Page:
On Wednesday, Vanity Fair released their International Best Dressed list, and for the third consecutive year, the Duchess of Cambridge had pride of place among an elite group of movers and shakers.
VF listed out labels worn by Her Royal Highness, but one in particular has been completely wiped from Catherine’s royal wardrobe. Issa London was once a staple of the DoC’s, most famously on display at her engagement photocall on November 16th, 2010.
The Duchess wore an Issa bird print wrap dress to the Goring Hotel on the eve of 2011 s royal wedding, then again later that summer during her and William’s Canadian tour.
The last time we saw Catherine in Issa was at an evening event to mark 2011 Canada Day celebrations. The design was a bold purple version of her engagement dress, except with a gathering at the middle rather than a wrap around the torso.
That same month, the Telegraph and WWD announced that Camilla Al-Fayed, whose brother, Dodi died in the 1997 Paris car crash alongside Princess Diana, bought a 51% stake in the London-based company.
At the time of the sale, Issa’s designer Danielle Helayal praised Al Fayed on her business and style know-how.
“The investment will help to grow the business and take it to the next level,” Helayel said. “I looked at a lot of investors, and Camilla came with the best fit. She has the infrastructure behind her, she’s well connected, and she will open a lot of doors.”
The Windsors are believed to want no association whatsover with the Al-Fayed name for a number of reasons, one being patriarch Mohamed’s accusation that the car accident was a conspiracy planned by the royal family.
Mohamed Al-Fayed is famous for calling Prince Philip a “Nazi” and banned him from entering Harrods, which Al-Fayed sold to Qatar Holdings in 2010 for over $2 billion.
“Nothing and no one created more publicity for Issa than Kate in her rich blue engagement dress,” What Kate Wore‘s Susan Kelley said. “The company makes lovely garments, many that were stunning on Kate, it’s a shame we won’t see her wearing Issa designs in the future.”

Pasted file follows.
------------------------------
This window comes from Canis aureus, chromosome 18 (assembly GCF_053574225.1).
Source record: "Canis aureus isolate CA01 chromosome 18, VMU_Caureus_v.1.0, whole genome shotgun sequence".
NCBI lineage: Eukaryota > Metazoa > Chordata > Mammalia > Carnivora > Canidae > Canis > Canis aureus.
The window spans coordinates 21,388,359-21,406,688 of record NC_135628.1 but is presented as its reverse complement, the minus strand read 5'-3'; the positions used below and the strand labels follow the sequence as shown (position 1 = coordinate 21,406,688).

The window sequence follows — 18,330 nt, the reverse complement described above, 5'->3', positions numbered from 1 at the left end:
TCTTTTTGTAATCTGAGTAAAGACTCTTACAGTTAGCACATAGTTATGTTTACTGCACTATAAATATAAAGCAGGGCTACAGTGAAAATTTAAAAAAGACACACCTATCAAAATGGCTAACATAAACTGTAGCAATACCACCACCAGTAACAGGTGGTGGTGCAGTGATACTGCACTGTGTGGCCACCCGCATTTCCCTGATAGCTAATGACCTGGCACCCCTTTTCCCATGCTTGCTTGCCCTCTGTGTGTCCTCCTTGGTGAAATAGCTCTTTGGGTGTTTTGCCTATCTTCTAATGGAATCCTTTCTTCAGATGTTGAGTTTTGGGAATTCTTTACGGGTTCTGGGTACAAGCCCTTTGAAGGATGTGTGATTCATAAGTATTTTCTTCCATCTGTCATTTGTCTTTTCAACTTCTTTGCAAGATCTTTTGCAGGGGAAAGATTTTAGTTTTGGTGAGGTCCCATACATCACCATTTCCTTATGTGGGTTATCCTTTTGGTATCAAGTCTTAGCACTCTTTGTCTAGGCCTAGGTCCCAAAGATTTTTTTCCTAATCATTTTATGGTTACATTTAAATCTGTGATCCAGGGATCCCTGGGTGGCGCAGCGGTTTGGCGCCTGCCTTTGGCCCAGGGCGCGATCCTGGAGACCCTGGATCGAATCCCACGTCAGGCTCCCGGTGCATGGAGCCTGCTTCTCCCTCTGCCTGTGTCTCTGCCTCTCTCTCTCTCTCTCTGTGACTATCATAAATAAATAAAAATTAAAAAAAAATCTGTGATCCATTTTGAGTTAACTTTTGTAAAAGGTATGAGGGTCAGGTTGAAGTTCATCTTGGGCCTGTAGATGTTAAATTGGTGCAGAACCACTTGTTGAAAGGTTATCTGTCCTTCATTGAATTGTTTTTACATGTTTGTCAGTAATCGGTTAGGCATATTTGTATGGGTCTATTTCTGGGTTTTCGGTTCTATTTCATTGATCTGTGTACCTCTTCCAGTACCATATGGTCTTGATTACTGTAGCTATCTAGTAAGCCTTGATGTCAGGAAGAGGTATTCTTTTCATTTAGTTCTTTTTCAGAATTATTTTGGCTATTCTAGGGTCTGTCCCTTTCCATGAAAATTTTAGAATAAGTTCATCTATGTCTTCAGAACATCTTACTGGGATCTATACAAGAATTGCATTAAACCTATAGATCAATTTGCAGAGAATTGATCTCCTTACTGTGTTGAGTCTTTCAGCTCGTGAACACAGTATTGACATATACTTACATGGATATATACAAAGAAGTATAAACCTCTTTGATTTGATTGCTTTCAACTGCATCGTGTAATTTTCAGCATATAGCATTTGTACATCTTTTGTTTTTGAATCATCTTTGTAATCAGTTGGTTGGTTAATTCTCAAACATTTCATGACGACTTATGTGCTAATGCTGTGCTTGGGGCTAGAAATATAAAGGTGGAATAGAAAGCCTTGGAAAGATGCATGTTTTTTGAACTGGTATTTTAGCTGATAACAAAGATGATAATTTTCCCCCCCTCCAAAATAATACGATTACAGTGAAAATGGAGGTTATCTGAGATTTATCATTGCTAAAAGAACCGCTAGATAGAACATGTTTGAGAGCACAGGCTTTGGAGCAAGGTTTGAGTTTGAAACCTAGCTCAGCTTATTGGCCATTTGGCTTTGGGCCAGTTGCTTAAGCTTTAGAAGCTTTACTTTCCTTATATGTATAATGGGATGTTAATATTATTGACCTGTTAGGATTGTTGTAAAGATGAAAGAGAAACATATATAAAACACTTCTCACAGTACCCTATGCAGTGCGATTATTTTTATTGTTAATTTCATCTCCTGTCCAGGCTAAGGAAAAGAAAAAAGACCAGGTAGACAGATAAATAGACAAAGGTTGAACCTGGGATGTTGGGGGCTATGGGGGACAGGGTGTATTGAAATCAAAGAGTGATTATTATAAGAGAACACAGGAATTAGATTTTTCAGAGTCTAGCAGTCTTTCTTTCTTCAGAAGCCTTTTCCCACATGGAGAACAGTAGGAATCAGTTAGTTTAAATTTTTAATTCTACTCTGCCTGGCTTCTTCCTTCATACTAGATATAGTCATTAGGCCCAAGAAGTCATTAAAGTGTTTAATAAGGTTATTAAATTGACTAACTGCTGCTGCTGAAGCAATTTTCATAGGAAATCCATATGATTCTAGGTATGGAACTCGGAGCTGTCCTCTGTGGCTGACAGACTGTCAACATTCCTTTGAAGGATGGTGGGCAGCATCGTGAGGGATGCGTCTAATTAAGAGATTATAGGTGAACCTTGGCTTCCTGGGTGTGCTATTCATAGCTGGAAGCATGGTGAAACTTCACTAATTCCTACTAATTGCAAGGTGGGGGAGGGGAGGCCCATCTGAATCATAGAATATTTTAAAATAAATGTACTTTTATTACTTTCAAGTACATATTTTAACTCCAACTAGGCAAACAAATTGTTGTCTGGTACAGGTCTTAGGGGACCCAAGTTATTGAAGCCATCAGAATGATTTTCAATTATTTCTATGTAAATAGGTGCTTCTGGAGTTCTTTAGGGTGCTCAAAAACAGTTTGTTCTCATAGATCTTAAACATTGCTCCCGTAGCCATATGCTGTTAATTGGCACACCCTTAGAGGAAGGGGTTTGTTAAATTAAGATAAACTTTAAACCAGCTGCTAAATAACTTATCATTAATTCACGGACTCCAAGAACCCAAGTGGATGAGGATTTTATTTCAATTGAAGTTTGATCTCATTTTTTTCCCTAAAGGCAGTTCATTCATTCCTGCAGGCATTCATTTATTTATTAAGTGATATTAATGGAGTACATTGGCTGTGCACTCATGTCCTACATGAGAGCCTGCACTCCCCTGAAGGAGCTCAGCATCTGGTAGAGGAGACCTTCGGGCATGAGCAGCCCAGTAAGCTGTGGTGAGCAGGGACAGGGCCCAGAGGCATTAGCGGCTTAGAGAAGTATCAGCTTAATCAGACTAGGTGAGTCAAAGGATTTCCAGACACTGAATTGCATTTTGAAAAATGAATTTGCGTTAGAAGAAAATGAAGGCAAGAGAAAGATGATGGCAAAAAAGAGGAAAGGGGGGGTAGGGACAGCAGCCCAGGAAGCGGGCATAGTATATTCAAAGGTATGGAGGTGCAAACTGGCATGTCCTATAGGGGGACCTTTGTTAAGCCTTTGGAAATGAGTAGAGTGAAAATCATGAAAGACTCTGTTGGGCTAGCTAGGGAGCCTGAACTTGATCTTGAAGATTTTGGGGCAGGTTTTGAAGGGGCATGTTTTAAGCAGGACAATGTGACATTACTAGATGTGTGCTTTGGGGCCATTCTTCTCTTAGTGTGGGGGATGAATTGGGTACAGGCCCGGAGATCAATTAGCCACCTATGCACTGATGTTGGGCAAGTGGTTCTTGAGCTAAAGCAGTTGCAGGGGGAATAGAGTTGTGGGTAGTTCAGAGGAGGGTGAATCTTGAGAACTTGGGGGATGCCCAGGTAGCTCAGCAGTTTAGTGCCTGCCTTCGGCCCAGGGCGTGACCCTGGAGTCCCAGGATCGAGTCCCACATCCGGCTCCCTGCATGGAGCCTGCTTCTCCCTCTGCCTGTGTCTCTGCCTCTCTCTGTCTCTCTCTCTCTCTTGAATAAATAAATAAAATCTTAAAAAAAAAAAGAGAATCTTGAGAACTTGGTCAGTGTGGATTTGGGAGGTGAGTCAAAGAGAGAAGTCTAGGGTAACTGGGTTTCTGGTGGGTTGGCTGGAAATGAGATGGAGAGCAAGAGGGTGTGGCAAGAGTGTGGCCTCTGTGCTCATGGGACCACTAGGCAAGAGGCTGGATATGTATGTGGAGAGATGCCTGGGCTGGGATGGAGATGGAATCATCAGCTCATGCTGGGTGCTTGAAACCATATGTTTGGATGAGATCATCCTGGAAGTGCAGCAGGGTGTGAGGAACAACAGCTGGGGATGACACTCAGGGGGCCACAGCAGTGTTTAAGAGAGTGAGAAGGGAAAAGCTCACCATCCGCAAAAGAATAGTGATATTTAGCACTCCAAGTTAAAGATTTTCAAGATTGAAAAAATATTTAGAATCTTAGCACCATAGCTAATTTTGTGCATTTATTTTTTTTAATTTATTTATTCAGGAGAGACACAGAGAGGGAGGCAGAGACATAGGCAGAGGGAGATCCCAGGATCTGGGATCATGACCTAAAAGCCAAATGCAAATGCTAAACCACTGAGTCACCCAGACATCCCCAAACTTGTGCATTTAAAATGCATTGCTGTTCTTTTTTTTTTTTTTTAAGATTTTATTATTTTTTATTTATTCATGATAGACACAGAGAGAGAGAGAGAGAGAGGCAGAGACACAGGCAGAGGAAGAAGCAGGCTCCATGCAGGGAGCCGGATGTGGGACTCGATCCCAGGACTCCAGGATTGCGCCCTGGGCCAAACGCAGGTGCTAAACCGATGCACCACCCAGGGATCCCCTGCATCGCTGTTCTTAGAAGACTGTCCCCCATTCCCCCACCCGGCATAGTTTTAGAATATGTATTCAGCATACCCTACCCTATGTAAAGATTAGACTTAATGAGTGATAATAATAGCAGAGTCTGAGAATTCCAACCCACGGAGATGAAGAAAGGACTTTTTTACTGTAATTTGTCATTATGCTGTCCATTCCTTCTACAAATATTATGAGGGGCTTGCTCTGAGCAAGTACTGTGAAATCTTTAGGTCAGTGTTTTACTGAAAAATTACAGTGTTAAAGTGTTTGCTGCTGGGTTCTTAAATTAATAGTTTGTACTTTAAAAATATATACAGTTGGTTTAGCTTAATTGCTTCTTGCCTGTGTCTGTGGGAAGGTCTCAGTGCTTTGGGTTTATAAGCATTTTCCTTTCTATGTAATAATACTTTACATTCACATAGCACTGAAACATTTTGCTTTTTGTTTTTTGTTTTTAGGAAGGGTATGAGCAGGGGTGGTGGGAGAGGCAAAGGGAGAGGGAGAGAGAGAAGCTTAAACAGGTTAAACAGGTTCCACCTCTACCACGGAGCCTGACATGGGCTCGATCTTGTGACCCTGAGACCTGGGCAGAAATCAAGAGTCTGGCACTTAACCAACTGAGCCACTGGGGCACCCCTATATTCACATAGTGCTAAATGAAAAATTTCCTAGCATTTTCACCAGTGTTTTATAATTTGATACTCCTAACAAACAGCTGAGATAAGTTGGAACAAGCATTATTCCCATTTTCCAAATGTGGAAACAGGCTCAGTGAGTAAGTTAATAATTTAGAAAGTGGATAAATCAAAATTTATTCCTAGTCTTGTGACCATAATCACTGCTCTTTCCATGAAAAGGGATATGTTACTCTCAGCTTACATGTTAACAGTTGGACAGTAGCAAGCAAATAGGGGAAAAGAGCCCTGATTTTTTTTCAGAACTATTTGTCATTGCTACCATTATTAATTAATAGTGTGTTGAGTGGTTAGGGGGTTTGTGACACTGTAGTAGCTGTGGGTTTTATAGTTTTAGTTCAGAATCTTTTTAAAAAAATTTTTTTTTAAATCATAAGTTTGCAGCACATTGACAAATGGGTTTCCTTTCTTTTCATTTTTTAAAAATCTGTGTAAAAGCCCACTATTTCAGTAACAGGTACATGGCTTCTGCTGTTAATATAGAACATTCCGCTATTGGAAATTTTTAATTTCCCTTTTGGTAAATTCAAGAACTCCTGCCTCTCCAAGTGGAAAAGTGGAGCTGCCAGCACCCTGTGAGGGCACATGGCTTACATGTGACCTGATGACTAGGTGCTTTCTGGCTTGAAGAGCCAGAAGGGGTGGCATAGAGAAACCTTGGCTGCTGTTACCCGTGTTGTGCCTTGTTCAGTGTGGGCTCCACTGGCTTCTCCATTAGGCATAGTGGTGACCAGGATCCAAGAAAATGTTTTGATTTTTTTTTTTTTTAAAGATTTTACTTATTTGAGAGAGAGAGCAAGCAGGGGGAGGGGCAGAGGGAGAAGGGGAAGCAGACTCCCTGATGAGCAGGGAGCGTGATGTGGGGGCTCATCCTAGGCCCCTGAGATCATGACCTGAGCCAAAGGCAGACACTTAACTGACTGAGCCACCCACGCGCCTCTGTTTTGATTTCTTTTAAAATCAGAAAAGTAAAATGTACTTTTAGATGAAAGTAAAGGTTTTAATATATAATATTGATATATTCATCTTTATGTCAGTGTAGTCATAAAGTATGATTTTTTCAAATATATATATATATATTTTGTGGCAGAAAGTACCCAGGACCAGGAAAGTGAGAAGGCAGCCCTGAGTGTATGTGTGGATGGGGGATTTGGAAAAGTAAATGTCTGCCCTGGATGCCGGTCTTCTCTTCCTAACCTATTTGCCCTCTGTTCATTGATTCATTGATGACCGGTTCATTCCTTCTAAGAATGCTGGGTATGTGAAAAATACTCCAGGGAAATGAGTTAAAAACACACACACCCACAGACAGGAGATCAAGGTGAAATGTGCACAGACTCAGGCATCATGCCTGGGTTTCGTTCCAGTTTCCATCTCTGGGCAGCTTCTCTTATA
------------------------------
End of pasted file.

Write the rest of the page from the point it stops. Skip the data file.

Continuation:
In the 2011 documentary, Unlawful Killing, Al-Fayed called Queen Elizabeth a “gangster in a tiara,” and burned Harrods’ royal warrants on the grounds of his Surrey estate.
These are just a few reasons why the names “Issa” and the Duchess of Cambridge will never co-exist like once upon a time.
“I can’t imagine any circumstances in which we see Kate wearing the label again, the only possible exception would be if Ms. Al-Fayed were to sell the label and even then, I doubt the Duchess wants to be associated with Issa going forward,” Kelley added.
“One other element of the equation that isn’t frequently discussed, the brand capitalized on their now-tenuous ties to Kate in a way that generally doesn’t bode well for designers and retailers who hope to see the Duchess wearing their merchandise again.”
Her Royal Highness does not accept free clothes from designers, and has been very careful in selecting pieces for royal engagements, from a blue Stella McCartney dress at a July 2012 Olympic exhibit at the National Portrait Gallery to a printed Prabal Gurung dress in Singapore.
Though she’s known to favor British designs like Alexander McQueen, Temperley London and Jenny Packham, the Duchess of Cambridge also recycles items from her own wardrobe, and balances out high fashion with high street pieces from Zara and TopShop.